Terror Threat Shakes Up NSA Debate, Unites Some Lawmakers
The Obama administration's weekend decision to close diplomatic posts from Central Asia through the Middle East and into North Africa has led to applause from "rattled lawmakers in both parties," The Washington Post writes.
They're praising the administration's response to what lawmakers say is some of the most serious intelligence since before the Sept. 11, 2001, attacks that terrorists are planning strikes — most likely in the regions where diplomatic posts were closed, but possibly elsewhere.
"The administration's call to close these embassies ... was actually a very smart call," House Homeland Security Committee Chairman Michael McCaul, R-Texas, said on CBS-TV's Face the Nation.
"It's a very credible threat, and it's based on intelligence," Rep. Dutch Ruppersberger, D-Md., said on ABC-TV's This Week. "What we have to do now is the most important issue, is protect Americans throughout the world."
As we reported Sunday, the State Department has extended the closings, through next Saturday, at 19 locations: Abu Dhabi, Amman, Cairo, Riyadh, Dhahran, Jeddah, Doha, Dubai, Kuwait, Manama, Muscat, Sanaa, Tripoli, Antanarivo, Bujumbura, Djibouti, Khartoum, Kigali and Port Louis. Posts in nine locations were to reopen Monday. They are: Dhaka, Algiers, Nouakchott, Kabul, Herat, Mazar el Sharif, Baghdad, Basrah and Erbil.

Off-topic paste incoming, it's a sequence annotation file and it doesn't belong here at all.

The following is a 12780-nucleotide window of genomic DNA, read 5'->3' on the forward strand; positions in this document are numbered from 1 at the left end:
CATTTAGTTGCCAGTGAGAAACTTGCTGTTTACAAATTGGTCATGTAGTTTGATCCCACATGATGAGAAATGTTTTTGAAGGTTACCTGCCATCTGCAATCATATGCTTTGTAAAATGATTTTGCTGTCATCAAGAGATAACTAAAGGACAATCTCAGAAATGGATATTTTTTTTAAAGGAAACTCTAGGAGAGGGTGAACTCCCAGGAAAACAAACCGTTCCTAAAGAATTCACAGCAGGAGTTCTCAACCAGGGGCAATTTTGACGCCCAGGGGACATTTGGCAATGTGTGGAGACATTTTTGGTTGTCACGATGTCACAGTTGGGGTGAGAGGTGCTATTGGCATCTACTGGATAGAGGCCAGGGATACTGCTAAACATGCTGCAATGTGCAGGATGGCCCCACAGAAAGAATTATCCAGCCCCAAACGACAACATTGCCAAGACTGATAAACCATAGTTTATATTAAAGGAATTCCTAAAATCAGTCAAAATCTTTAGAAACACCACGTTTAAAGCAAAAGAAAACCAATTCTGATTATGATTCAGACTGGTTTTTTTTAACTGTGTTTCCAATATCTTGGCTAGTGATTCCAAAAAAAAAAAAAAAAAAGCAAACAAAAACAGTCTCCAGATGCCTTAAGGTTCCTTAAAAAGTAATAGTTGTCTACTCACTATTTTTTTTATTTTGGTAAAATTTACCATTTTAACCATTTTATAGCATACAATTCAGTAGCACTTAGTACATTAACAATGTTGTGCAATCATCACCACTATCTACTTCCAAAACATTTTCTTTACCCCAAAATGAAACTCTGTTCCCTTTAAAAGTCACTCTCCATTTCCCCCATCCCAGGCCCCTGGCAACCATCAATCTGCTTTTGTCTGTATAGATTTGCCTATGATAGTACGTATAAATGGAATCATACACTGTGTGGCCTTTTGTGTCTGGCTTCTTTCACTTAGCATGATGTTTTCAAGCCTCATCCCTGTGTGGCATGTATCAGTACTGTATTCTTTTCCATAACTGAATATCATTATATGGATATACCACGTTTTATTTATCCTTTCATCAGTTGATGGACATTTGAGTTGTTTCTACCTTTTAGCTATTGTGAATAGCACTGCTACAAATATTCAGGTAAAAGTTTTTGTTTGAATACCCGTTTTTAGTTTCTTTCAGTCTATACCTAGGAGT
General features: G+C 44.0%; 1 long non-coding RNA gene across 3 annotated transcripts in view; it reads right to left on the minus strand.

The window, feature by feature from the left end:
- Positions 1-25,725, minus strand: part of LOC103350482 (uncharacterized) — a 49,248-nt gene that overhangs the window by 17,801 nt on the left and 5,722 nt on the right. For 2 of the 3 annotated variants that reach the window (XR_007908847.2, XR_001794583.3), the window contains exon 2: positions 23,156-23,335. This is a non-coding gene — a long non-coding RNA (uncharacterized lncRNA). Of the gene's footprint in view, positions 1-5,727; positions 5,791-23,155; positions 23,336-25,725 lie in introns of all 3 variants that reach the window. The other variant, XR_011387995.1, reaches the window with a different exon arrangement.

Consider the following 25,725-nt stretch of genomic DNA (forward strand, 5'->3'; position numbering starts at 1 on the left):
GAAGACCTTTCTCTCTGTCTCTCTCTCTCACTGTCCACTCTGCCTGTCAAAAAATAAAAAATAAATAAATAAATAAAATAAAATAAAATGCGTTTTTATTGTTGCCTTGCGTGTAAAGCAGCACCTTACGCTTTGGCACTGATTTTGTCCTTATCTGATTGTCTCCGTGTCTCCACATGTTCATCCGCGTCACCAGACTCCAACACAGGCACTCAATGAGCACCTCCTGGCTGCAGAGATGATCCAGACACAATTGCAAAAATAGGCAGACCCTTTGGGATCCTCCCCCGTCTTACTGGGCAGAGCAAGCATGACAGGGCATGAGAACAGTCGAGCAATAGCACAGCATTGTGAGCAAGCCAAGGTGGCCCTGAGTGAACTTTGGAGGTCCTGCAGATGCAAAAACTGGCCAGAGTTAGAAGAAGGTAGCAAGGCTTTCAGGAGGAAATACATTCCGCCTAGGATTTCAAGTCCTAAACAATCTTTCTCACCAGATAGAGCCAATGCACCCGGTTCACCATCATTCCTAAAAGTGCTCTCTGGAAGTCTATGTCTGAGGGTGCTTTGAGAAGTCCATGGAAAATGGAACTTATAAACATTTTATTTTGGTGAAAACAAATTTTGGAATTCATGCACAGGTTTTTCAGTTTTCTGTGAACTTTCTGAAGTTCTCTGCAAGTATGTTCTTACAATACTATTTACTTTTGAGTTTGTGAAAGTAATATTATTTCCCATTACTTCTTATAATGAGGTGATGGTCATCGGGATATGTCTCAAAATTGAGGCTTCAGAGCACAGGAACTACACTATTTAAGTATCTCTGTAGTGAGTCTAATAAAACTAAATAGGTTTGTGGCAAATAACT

The terror threat has not only brought together some lawmakers, it has also affected the discussion about National Security Agency surveillance programs.
On Monday, NPR's Dina Temple-Raston noted that after weeks of debate on Capitol Hill about whether National Security Agency surveillance programs should be curbed — debate sparked by the secrets spilled by "NSA leaker" Edward Snowden — "the subject has changed 180 degrees" to a discussion of how effective the programs may be.
As The Hill writes, the "weekend terror threat ... has opened up a new front in the debate over the National Security Agency's (NSA) surveillance programs. A handful of lawmakers — most of them longtime national security hawks — took to the Sunday news shows to declare the NSA programs a success, and credit the controversial surveillance methods, first uncovered when former contractor Edward Snowden divulged details to The Guardian, as directly responsible for uncovering a potential terrorist attack."